To promote its signature beverages, Coca-Cola began integrating Chinese culture—including values, folklore and aesthetics into messaging and product offerings. For example, in 2017, Coca-Cola launched a Chinese New Year ad campaign, which made clever use of the distinctly Chinese holiday. Like other successful campaigns, it drew inspiration from Chinese folk art, the importance of family, and handing down traditions through generations.   

Prowly PR: A Polish software platform breaks into the U.S. market

Prowly PR is a Poland-based software company that provides all-in-one workflow and automation solutions for public relations (PR) professionals. The software platform, which launched in 2013, was initially built with Polish buyers in mind. When Prowly tried to enter the U.S. market four years later, the company struggled to build a customer base. Why? Because the two PR platforms that dominated the market included a media database—a feature Prowly lacked.  

In Poland, PR professionals rely on their own contacts and don’t buy media lists from third-parties. In contrast, the most popular U.S. platforms highlighted media databases as a selling point. To compete, Prowly added its own database to the U.S. version and developed SEO and paid search strategies around keywords such as media database and media contacts. This glocalization strategy was so successful that Semrush acquired the company in 2022.

Garaventa Lift: Promoting the benefits of accessibility with glocal marketing

Garaventa Lift is a Canadian manufacturer that designs, sells, and installs compact elevators and wheel chair lifts. It should come as no surprise that the company’s mission is to guarantee accessibility and mobility to everyone. Today, the company has a strong presence in the Americas, Europe, and Oceania. But marketing accessibility worldwide is no easy task.  

When it came to building a global brand, Garaventa faced two major challenges: differing local accessibility laws and cultural perspectives on physical disabilities. To stay true to its mission, the company took a glocalization approach to messaging. Garaventa does this by starting with the story the brand wants to tell and then decides how to connect these brand elements to each local audience.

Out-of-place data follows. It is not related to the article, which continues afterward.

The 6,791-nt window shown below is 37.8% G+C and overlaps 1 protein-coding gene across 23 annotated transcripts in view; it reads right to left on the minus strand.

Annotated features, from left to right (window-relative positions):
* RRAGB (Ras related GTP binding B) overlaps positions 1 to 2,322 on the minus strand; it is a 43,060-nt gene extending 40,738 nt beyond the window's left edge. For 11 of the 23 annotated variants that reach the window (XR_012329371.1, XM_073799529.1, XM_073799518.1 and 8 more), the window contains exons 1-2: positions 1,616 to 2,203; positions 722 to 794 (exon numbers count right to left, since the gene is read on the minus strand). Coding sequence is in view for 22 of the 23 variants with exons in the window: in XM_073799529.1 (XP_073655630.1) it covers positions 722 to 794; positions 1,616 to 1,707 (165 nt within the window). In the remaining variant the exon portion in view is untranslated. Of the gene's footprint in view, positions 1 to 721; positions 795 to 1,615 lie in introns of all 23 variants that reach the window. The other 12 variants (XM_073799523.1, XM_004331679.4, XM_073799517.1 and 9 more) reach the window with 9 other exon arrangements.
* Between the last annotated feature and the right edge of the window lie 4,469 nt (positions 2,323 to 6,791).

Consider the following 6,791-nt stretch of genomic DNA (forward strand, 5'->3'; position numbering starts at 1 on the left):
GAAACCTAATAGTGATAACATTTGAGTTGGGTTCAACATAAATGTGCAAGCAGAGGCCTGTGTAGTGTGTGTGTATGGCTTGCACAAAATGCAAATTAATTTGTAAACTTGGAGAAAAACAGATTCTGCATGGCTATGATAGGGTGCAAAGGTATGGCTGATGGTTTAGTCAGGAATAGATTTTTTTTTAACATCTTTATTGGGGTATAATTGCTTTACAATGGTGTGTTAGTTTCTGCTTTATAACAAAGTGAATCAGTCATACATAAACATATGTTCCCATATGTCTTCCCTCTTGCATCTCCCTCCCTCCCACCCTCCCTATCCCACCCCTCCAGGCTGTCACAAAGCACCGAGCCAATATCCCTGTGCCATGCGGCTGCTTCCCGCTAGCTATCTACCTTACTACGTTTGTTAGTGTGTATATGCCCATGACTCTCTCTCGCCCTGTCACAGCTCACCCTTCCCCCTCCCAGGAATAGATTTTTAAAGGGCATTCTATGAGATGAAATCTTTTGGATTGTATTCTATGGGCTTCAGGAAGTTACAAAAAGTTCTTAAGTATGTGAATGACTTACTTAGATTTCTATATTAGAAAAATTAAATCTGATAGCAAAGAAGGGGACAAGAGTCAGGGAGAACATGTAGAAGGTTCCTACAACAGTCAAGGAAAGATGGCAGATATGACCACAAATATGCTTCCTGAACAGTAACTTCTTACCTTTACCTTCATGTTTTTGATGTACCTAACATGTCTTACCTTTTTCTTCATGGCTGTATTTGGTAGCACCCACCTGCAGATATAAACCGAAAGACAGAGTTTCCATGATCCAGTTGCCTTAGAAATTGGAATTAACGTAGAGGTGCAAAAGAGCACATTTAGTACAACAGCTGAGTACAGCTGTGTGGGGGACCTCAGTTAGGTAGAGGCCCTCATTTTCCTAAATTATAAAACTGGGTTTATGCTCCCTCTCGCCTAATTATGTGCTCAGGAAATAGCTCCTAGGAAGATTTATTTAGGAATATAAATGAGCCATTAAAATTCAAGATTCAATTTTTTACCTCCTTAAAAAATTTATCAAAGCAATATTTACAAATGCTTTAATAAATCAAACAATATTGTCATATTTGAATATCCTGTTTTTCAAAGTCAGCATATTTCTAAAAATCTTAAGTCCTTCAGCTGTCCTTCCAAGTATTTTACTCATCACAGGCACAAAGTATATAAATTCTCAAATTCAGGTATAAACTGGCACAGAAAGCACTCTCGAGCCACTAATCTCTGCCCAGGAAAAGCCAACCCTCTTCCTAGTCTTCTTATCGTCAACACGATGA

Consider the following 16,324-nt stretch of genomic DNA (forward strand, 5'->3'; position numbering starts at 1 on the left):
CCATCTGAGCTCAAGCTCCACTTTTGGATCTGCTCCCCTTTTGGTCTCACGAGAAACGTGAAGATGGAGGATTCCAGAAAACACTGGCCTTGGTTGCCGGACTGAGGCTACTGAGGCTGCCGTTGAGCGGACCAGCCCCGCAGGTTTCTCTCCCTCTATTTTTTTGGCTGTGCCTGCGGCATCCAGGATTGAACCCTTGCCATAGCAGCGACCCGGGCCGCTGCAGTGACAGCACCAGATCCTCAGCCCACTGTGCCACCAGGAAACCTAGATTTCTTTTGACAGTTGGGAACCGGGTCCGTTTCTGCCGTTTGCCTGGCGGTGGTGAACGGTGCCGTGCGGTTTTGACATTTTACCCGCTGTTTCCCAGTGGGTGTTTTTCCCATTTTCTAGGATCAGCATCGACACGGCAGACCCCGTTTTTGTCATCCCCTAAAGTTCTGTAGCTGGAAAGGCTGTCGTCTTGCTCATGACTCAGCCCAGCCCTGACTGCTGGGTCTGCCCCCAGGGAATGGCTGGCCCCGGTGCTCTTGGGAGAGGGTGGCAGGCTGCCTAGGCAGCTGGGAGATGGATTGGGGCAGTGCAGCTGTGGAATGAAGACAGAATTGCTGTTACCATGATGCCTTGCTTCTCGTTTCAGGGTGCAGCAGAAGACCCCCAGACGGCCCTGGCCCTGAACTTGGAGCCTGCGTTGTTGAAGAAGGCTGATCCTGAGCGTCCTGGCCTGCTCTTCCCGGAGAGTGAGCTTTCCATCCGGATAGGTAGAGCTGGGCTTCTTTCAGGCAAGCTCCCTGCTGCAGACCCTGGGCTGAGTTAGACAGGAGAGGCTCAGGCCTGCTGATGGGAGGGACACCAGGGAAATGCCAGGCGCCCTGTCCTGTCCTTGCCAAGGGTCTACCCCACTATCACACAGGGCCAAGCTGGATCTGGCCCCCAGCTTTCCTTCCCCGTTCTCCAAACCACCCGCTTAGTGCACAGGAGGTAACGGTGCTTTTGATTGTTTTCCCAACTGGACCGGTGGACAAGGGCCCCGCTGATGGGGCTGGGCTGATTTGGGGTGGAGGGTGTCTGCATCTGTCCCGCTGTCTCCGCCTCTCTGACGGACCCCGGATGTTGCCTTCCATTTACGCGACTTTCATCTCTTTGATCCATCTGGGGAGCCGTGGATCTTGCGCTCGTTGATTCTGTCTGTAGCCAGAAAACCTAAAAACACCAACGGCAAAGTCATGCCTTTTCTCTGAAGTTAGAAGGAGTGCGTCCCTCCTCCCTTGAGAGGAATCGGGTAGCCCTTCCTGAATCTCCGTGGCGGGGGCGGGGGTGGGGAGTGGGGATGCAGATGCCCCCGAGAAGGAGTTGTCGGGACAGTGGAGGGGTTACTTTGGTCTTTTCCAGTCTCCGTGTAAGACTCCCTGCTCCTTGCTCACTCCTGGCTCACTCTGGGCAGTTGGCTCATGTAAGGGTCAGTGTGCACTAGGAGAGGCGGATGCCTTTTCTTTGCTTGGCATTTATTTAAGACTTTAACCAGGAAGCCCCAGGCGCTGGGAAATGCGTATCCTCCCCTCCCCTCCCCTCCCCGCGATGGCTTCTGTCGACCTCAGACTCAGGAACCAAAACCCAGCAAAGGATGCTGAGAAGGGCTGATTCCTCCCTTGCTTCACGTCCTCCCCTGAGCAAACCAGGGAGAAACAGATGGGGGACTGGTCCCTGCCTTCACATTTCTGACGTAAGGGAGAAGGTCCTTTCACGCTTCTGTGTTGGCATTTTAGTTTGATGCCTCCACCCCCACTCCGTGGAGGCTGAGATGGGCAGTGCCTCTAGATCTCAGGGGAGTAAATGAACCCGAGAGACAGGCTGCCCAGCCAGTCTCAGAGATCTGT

Baker Hughes: Using local partnership models to simplify logistics

Baker Hughes is an American energy technology company that provides solutions to energy and industrial customers in over 120 countries. Its primary business vertical is oilfield services and equipment—and international logistics play a crucial role in the delivery. It also poses several challenges, including differences in local laws, infrastructure, and time zones.     

To ensure customers receive products when and where they need them, Baker Hughes relies on a variety of local partnerships to simplify and accelerate logistics. This model supports alternative logistics that leverage the capabilities of the end user, and allows customers to use their own methods to ship and distribute products. By building flexibility into the international supply chain, the company helps local customers save time and money.

Developing your own glocalization strategy

As these global brands have shown, offering a standardized product or service with a local touch is a great way to reach new customers. And in some markets, a glocalization strategy isn’t just a nice to have—but a necessity. Think Baker Hughes and the complexity of providing oil services across borders.

 To get it right, you need to know which aspects of your brand are universal and which ones need to be modified for specific markets. If that sounds overwhelming, don’t worry. Acclaro can work with you to develop a successful global strategy that integrates localization into every launch. By leveraging our industry knowledge and local cultural expertise, we can help you adapt your product and brand message for any audience.           

Want to learn more about how Acclaro can help you grow your brand’s international reach? Get started today.